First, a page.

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Development of the Aortic Baroreflex in MicrogravityBaroreceptors sense pressure in blood vessels and send this information to the brain. The primary baroreceptors are located in the main blood vessel leaving the heart (the aorta) and in the arteries in the neck (the carotid arteries). The brain uses information from the baroreceptors to determine whether blood pressure should be raised or lowered. These reflex responses are called baroreflexes. Changing position within a gravity field (i.e., moving from lying to sitting or standing) powerfully stimulates the baroreflexes. In weightlessness, the amount of stimuli that the baroreflexes receive is dramatically reduced. If this reduction occurs when the pathways that control the baroreflexes are being formed, it is possible that either the structure or function of the baroreceptors may be permanently changed. To study the effect of microgravity on structural and functional development of the aortic baroreflex system, we studied young rats (eight days old at launch) that flew on the Space Shuttle Columbia for 16 days. Six rats were studied on landing day; another six were studied after re-adapting to Earth's gravity for 30 days. On both landing day and 30 days after landing, we tested the sensitivity of the rats' baroreflex response. While the rats were anaesthetized, we recorded their arterial pressure, heart rate, and aortic nerve activity. After the tissues were preserved with perfusion fixation, we also examined the baroreflex structures. On landing day, we found that, compared to the controls, the flight rats had: fewer unmyelinated nerve fibers in their aortic nerves lower baroreflex sensitivity significantly lower contraction ability and wall tension of the aorta a reduced number of smooth muscle cells in the aorta. In the 30-day recovery group, the sensitivity of the baroreflex showed no difference between the flight rats and the control groups, although the unmyelinated fibers of the aortic nerve remained reduced in the flight rats. The results show that spaceflight does affect the development of the aortic baroreflex. The sensitivity of the reflex may be suppressed; however, the function of the blood pressure control system can re-adapt to Earth's gravity if the rats return before maturation. The structural differences in the input pathway of the reflex (Le., the reduction in nerve fibers) may remain permanently.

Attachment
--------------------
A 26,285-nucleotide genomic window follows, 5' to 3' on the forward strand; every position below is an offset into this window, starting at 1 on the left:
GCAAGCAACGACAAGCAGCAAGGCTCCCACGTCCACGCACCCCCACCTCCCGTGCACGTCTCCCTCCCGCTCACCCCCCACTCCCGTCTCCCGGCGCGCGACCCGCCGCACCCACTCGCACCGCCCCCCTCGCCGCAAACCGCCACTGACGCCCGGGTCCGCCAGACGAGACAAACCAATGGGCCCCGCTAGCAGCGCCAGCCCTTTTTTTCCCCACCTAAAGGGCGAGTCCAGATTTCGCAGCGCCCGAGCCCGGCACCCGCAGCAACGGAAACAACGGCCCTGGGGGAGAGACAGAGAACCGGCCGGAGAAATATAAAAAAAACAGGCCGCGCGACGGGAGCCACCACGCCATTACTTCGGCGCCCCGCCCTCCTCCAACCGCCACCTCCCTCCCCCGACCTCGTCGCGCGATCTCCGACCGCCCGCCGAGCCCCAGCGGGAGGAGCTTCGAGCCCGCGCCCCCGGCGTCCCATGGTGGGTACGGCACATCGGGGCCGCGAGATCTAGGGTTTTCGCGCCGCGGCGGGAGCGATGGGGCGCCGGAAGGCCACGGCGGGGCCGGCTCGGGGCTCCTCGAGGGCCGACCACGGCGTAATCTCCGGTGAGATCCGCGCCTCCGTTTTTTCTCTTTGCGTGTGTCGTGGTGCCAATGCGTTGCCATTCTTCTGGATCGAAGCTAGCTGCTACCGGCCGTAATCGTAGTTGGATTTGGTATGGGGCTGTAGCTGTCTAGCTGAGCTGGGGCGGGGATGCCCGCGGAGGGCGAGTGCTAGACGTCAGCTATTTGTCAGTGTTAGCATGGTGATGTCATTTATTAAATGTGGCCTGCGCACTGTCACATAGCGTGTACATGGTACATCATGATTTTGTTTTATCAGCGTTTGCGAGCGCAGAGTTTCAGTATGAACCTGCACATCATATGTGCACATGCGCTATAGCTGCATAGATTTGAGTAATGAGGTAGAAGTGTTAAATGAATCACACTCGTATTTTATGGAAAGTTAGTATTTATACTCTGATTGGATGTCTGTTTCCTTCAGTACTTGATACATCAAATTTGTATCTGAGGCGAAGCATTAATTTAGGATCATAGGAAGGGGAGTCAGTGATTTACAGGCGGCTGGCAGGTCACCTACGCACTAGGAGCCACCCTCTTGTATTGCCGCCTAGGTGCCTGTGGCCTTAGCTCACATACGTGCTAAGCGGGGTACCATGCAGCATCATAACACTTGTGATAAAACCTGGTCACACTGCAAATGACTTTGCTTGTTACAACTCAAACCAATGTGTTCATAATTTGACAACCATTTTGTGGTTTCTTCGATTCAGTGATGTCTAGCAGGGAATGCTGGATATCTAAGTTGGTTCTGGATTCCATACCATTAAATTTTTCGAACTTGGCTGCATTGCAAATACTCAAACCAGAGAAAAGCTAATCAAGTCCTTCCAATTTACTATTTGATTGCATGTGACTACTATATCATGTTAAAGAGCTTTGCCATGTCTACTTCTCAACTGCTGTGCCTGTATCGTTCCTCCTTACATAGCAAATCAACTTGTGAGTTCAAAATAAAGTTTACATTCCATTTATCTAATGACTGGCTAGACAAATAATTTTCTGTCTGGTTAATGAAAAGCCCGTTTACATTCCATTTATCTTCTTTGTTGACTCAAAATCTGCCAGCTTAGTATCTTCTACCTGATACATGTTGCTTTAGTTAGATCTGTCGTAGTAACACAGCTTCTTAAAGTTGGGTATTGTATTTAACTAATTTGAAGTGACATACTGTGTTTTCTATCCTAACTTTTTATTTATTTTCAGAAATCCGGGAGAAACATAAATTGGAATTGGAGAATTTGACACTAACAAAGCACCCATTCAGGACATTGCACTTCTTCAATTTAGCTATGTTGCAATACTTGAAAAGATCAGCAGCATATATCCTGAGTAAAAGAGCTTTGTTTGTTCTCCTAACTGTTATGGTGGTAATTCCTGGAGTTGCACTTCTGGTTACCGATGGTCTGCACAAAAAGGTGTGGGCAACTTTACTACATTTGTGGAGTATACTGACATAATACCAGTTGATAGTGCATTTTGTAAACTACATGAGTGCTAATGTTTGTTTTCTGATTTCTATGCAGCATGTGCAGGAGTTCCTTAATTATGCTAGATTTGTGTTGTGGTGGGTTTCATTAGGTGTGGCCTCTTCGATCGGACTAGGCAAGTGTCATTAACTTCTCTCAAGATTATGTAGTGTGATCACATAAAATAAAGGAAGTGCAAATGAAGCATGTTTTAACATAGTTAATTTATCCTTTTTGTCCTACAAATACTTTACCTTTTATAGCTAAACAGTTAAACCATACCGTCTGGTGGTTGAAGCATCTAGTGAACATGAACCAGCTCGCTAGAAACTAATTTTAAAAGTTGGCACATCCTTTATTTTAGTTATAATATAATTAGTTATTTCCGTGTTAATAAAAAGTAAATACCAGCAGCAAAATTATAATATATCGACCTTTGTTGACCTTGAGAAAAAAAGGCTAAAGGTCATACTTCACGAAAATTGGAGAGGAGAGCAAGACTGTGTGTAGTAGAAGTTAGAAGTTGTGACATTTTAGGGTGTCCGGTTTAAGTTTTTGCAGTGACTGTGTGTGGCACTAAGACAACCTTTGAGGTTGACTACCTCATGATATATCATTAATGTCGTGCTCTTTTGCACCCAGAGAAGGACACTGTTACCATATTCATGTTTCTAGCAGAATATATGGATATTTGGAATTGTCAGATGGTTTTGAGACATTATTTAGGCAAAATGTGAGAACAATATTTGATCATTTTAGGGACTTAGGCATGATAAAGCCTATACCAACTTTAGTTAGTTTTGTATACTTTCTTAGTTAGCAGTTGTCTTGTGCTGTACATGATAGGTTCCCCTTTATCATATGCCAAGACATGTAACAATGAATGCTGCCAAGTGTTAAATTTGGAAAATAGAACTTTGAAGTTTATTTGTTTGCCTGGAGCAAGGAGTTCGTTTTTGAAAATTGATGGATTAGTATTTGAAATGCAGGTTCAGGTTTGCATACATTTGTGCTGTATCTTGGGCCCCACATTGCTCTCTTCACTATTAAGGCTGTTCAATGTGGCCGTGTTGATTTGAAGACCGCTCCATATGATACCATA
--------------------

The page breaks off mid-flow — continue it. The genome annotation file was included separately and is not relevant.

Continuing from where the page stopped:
Document ID
20030068216
Document Type
Other
Authors
Shimizu, Tsuyoshi (Fukushima Medical Univ. Fukushima, Japan)
Yamasaki, Masao (Fukushima Medical Univ. Fukushima, Japan)
Waki, Hidefumi (Fukushima Medical Univ. Fukushima, Japan)
Katsuda, Shin-ichiro (Fukushima Medical Univ. Fukushima, Japan)
Oishi, Hirotaka (Fukushima Medical Univ. Fukushima, Japan)
Katahira, Kiyoaki (Fukushima Medical Univ. Fukushima, Japan)
Nagayama, Tadanori (Fukushima Medical Univ. Fukushima, Japan)
Miyake, Masao (Tokyo Univ. Japan)
Miyamoto, Yukako (Fukushima Medical Univ. Fukushima, Japan)
Date Acquired
September 7, 2013
Publication Date
January 1, 2003
Publication Information
Publication: The Neurolab Spacelab Mission: Neuroscience Research in Space: Results from the STS-90, Neurolab Spacelab Mission
Subject Category
Life Sciences (General)
Funding Number(s)
CONTRACT_GRANT: MOE-08407004
Distribution Limits
Public
Copyright
Work of the US Gov. Public Use Permitted.

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IDRelationTitle20030068190Analytic PrimaryThe Neurolab Spacelab Mission: Neuroscience Research in Space: Results from the STS-90, Neurolab Spacelab Mission